I need to compute the limit or state it doesn't exist for: $\lim_{x\rightarrow 0} x^{\frac{1}{3}} (-1)^{\big[\big[\frac{1}{x}\big]\big]}$

I have already computed that: $\lim_{x\rightarrow 0} (-1)^{\big[\big[\frac{1}{x}\big]\big]}$ does not exist. Since if we let $x_n = \displaystyle\frac{1}{2n+1}$ and $y_n=\displaystyle\frac{1}{2n}$ we have that $\lim_{n\rightarrow\infty} x_n = \lim_{n\rightarrow\infty} y_n = 0$ but $\lim_{n\rightarrow\infty} (-1)^{\big[\big[\frac{1}{x_n}\big]\big]} \neq \lim_{n\rightarrow\infty} (-1)^{\big[\big[\frac{1}{y_n}\big]\big]}$.

How would I now compute the limit above?

  • $\begingroup$ Take its absolute value and use the very definition of limit $\endgroup$ – GNUSupporter 8964民主女神 地下教會 Dec 19 '17 at 4:36
  • $\begingroup$ As the question is worded, you can just state that it doesn't exist. It doesn't seem to ask that the statement be true, just that you take one of two actions. $\endgroup$ – Ross Millikan Dec 19 '17 at 4:45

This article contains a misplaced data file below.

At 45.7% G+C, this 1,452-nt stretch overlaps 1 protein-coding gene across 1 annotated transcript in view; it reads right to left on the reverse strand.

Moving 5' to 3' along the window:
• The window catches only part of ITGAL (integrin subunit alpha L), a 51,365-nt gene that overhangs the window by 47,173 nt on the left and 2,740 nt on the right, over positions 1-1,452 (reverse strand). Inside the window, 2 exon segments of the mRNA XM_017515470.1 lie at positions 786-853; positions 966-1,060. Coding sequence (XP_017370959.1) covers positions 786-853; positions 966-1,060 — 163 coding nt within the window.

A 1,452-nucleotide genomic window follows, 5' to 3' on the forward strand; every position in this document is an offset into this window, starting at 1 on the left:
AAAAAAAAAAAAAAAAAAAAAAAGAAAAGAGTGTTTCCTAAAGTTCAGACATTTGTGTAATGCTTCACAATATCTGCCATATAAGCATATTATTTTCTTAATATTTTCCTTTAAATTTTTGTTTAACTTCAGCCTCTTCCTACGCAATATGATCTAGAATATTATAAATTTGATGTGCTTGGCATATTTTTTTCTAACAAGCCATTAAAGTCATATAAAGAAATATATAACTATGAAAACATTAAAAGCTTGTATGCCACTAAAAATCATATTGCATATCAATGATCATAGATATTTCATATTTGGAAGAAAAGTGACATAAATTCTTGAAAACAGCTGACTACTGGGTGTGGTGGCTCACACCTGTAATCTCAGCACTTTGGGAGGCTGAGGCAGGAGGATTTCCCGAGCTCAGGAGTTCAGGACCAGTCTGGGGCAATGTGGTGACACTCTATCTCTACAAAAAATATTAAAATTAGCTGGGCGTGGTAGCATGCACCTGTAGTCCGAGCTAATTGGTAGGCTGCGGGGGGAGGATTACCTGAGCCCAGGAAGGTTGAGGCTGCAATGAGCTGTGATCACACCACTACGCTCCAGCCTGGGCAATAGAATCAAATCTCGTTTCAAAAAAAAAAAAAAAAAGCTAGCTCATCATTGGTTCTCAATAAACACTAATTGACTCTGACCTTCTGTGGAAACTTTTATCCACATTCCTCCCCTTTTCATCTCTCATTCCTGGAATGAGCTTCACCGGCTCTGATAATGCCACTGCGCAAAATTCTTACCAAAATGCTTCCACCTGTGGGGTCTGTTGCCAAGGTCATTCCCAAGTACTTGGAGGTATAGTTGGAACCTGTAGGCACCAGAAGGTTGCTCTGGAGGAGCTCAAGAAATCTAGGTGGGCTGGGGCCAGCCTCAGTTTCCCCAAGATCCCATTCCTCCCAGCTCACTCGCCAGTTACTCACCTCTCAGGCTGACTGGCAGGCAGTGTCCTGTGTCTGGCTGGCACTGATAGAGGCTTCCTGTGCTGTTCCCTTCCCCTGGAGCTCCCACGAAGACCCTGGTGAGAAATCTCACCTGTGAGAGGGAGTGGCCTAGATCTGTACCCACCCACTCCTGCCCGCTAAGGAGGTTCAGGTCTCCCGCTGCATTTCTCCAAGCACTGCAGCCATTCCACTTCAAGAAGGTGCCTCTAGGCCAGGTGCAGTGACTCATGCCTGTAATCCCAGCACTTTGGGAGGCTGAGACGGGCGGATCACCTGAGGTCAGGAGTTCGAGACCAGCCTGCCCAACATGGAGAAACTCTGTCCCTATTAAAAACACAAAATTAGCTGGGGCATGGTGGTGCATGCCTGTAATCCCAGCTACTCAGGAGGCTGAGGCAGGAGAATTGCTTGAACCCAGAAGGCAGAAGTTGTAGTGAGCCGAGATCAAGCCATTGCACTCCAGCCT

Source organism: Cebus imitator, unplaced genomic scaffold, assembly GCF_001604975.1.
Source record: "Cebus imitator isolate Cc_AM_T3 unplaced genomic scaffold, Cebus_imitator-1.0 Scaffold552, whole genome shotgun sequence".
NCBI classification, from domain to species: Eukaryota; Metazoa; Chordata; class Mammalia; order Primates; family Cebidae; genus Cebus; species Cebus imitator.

Noting that as $x \to 0, (-1)^{\lfloor\frac{1}{x}\rfloor}$ is either $-1 $ or $1$, ie both finite values. But as $x\to 0, x^{1/3} \to 0$.

So the overall limit must be $0$ (product of finite value and a number tending to zero).


Note that

$$0\leq \left| x^{\frac{1}{3}} (-1)^{\big[\big[\frac{1}{x}\big]\big]}\right|\leq x^{\frac{1}{3}}$$

thus by sqeeze theorem

$$x^{\frac{1}{3}} (-1)^{\big[\big[\frac{1}{x}\big]\big]}\to 0$$


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